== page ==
The Worms Strike Back

Just like back in December, about three weeks after de-worming Nix, she got worms again. Just like the previous time, we have no clue as to how she got them: we think it’s either prolonged contact with other dogs which may be infected or some of the rubbish she’s eaten sometimes at the beach.

Looking cute, but she can be such a pig sometimes. Fortunately, she usually isn’t.

Normally, worms are transmitted by eating the eggs. These eggs may be in the saliva or faeces of other infected animals (dogs, mainly). So, if your dog has little contact with other dogs, it’s highly likely that he won’t have worms. As far as I remember, none of my other two dogs got worms, but they had almost no contact with other dogs as they lived in the countryside (see sidenote below this paragrah). Note that I still recommend deworming regulary, to avoid any nasty surprises.

Sidenote: Despite the fact that my other two dogs never had any worms, they had other problems due to lack of socialization. The first dog, Desi, was so scared of other dogs and unsual situations that she’d go crazy, bark and become aggresive. Syd, on the other hand, would run back home on our walks when she was scared, so it was really risky to unleash her. So I think it’s much better for your dog to socialize regularly, even at the risk of getting worms, than just keeping them from the experience of having fun with other dogs.

Looking for Worms

If your dog has never had worms, you may wonder how you can tell. This time, we actually saw what looked like one dead worm in her faeces (it was curled up, so it couldn’t have been a small stick or branch). You can see a picture of the diarrhoea and the worm here, but I wouldn’t check it unless strictly necessary. In constrast, the last time she threw the worms up and it was even more disgusting, as they were alive. I wonder though if we would have noticed the worm in her poo, had we not had the previous experience.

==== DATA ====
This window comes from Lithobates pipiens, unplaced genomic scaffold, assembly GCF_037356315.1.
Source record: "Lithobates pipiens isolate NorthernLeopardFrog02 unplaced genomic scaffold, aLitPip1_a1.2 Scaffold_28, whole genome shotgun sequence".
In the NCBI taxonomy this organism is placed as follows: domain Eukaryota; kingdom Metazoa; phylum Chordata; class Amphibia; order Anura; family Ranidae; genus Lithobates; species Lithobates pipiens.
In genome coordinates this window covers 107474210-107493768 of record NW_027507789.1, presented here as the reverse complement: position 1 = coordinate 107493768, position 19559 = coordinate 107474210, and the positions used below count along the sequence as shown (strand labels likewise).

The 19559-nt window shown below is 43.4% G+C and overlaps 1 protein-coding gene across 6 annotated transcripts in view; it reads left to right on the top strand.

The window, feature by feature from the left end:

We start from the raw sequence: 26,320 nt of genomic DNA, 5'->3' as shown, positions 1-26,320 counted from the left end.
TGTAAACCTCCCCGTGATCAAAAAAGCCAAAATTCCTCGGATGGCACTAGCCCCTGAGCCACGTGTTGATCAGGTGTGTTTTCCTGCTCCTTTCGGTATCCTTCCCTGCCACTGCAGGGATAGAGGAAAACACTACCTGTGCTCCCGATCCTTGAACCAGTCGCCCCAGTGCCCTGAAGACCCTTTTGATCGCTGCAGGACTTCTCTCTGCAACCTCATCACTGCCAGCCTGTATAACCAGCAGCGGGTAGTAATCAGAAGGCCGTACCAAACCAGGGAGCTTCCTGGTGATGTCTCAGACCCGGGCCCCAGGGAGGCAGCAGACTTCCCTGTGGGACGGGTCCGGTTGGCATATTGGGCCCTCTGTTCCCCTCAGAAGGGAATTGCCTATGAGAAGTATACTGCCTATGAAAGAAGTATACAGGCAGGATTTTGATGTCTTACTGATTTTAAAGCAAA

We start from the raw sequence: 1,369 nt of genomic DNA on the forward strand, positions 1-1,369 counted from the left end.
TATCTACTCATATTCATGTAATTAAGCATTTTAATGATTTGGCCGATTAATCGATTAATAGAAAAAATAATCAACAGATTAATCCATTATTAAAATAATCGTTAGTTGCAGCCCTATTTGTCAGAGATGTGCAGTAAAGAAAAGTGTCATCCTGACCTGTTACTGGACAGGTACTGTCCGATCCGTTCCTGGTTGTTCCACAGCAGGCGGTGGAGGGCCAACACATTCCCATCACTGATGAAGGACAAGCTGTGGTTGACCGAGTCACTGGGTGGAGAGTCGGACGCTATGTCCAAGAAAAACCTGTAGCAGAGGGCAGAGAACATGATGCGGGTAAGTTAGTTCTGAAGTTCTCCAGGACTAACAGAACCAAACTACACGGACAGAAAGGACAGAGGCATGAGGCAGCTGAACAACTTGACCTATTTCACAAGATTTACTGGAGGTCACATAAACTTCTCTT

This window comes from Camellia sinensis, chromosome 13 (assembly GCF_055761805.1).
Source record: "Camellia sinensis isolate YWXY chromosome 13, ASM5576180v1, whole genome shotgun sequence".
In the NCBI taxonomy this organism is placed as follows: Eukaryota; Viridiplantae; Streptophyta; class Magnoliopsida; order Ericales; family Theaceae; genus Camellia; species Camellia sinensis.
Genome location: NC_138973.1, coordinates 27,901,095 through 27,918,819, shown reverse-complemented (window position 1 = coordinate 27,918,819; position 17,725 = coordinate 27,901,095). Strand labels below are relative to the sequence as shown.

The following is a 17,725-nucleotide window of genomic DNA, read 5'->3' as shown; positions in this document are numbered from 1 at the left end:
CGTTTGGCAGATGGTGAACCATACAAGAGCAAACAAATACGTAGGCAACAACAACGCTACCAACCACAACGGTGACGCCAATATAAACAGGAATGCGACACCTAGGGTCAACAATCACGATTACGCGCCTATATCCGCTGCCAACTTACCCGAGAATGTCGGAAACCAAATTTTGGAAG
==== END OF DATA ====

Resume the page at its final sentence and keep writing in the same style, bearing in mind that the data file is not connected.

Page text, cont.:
The usual treatment is: administer de-worming pills as soon as possible, and then repeat after a couple of weeks to ensure the success of the treatment and that all the larvae are killed. After administering them for the first time , the dog may still throw up or have diarrhoea for a few days (3 or 4).

Back in December, Nix threw up a dead worm about a couple of days after giving her the pills, but that was it. This time, she had diarrhoea on Saturday, we then gave her the pill with her supper, and she’s had also a little bit of diarrhoea today (Sunday). However, we’ve noticed some improvement, as yesterday she actually asked us to go outside because she was feeling unwell. Today she hasn’t needed to, and she hasn’t had as much diarrhoea as yesterday.

How Bad Is It?

From the vet’s reaction to the news, I’d say it’s pretty usual for dogs to get worms and, if dewormed immediately, it’s nothing to worry about. Still, if left untreated untreated for a long time, they can prove fatal.

For a list of potential symptoms of worms, you can check this link. Be aware, though, that they may not necessarily indicate that your dog has worms – best check with your vet.

How much do I need to clean?

As I’m a bit of hygiene maniac, I’ve washed all of Nix’s toys and her bed, including the small backpack we use to carry her toys around. I prefer to be safe than sorry. I’m not sure how necessary it is, though.

All toys drying in the morning sun.

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